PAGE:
What are the specific standards that we have started?

The project pipeline for standards will be launched with the following:

I. Standard on Zero-Tolerance Approach to Corruption in 'People-First' PPP Procurement

Critical to attract foreign direct investment will be the presence of enabling environments that are open and transparent in host countries. Accordingly, the first standard to be developed will be Zero-Tolerance Approach to Corruption in ‘People-First’ PPP Procurement.

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II. Implementing principles on Zero-Tolerance to corruption in PPPs

In order to give incentives to government agencies to comply with the abovementioned guidelines, it is proposed to award PPP units with ‘certificates’ after they have been successfully evaluated. The scheme, its feasibility, its operation and management, will be examined by a Project Team. The team will also make its recommendations based on a thorough consultation with PPP units and private investors on their interest in participating in such a scheme.

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III. PPPs in Health Policy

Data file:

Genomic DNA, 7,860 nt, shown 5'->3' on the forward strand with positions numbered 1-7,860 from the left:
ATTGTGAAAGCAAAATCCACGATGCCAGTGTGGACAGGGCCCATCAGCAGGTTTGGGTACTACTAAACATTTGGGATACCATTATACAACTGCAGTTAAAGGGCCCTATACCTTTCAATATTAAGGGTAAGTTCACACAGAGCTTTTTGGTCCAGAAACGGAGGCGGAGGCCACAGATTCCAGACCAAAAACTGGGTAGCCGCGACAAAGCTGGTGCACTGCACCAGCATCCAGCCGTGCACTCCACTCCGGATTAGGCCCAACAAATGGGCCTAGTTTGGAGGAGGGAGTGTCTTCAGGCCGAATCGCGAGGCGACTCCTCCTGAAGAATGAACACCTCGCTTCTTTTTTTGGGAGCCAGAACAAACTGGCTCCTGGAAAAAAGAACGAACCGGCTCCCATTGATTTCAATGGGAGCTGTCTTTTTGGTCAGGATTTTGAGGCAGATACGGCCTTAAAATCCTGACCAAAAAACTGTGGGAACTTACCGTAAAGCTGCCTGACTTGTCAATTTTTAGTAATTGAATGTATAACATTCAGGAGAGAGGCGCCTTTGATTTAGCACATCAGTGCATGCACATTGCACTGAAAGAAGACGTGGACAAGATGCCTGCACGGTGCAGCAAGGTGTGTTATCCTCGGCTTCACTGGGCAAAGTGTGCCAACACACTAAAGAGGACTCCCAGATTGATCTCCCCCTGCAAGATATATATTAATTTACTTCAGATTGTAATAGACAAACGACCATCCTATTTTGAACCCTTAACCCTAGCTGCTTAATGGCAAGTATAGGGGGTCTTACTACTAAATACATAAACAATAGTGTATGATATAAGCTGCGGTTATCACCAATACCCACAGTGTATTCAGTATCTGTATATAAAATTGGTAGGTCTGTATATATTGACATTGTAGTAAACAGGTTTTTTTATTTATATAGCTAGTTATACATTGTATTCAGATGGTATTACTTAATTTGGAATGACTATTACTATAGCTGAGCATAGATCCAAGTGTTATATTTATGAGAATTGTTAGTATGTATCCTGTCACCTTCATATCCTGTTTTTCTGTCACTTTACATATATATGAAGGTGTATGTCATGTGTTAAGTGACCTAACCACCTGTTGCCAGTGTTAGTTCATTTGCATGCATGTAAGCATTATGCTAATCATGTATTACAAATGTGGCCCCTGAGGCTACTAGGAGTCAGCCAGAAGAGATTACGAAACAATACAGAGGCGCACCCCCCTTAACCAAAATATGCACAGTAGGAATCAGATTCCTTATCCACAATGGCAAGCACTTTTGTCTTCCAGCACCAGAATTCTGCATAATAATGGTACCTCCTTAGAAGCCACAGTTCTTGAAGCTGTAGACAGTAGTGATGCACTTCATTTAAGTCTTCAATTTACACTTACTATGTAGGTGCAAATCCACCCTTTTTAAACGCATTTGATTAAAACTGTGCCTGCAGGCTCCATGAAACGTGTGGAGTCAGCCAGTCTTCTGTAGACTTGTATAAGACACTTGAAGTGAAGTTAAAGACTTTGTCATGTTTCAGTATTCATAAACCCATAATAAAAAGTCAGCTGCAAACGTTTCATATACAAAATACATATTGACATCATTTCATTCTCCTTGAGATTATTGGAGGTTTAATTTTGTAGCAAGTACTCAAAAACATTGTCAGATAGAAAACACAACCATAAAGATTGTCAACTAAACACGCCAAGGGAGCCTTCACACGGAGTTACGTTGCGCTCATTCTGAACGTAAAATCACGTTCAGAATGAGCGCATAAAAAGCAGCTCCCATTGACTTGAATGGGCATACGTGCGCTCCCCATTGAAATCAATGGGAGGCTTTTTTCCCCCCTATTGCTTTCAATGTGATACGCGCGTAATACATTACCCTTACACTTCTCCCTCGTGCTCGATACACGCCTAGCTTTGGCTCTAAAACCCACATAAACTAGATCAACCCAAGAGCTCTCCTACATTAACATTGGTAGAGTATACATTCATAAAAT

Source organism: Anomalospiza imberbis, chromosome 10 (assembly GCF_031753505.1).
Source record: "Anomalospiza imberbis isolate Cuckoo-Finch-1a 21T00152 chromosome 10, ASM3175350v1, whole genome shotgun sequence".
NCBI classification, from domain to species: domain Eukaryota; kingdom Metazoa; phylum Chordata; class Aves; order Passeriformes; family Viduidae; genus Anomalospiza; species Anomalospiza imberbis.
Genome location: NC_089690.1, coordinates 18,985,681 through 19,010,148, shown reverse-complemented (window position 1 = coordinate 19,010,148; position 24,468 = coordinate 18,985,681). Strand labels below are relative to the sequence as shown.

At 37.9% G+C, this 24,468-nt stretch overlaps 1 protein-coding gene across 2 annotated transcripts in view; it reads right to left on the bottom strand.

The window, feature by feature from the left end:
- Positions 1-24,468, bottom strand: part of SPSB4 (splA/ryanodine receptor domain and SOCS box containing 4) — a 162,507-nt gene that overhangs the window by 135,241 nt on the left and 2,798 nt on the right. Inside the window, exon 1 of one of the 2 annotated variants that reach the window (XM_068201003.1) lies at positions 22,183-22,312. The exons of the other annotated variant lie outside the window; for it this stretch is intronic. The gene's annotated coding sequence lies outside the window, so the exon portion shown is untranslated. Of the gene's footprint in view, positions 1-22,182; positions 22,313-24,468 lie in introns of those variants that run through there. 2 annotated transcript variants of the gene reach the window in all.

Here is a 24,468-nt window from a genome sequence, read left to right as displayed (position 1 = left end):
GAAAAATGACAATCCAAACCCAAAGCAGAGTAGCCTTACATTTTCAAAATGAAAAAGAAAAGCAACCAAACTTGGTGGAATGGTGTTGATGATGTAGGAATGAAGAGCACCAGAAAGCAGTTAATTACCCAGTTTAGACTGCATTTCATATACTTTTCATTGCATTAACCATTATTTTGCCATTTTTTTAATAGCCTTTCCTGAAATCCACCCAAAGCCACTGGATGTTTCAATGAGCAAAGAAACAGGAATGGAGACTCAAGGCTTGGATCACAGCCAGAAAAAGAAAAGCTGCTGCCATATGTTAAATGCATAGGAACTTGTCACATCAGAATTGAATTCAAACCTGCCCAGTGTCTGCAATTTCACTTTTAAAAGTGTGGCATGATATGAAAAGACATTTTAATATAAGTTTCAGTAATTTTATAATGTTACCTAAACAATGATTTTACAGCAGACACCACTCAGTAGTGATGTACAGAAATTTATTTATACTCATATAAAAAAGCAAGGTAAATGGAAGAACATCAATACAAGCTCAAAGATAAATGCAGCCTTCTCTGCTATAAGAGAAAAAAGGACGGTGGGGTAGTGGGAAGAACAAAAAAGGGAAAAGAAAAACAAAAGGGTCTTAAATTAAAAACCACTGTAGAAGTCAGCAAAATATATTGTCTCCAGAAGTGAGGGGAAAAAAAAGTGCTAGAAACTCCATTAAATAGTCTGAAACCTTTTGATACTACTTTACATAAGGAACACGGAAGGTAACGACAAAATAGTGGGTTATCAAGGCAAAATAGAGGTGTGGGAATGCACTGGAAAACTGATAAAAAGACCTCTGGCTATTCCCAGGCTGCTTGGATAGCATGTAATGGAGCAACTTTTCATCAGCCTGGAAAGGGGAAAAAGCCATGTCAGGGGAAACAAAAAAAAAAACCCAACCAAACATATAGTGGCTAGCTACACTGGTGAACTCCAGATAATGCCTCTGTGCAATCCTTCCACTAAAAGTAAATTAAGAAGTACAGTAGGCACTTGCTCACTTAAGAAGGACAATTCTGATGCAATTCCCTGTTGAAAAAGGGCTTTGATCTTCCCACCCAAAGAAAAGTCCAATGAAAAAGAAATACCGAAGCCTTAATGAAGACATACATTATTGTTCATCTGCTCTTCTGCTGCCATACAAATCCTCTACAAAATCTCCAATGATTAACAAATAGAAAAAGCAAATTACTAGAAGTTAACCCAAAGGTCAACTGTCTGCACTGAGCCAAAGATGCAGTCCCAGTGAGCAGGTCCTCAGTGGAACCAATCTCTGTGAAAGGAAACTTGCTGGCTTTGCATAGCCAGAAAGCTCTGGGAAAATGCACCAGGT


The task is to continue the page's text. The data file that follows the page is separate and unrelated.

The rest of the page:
The challenge for PPPs in the health sector is ensuring that projects are linked to the overall health-care policy – achieving overall targets such as universal access while taking into account institutional and financial requirements. This Team will set out a template of a health-care policy in which PPPs will play a significant role – thereby helping governments to develop the essential framework conditions of their PPP programmes.

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IV. PPPs in Transport Sector - Airports

Providing modern infrastructures and efficient airport services is crucial for growth and economic development. Given the high cost of infrastructure construction and maintenance, airports are bound to remain one of the most common spheres for PPPs across the globe.

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V. PPPs in Transport Sector – Railways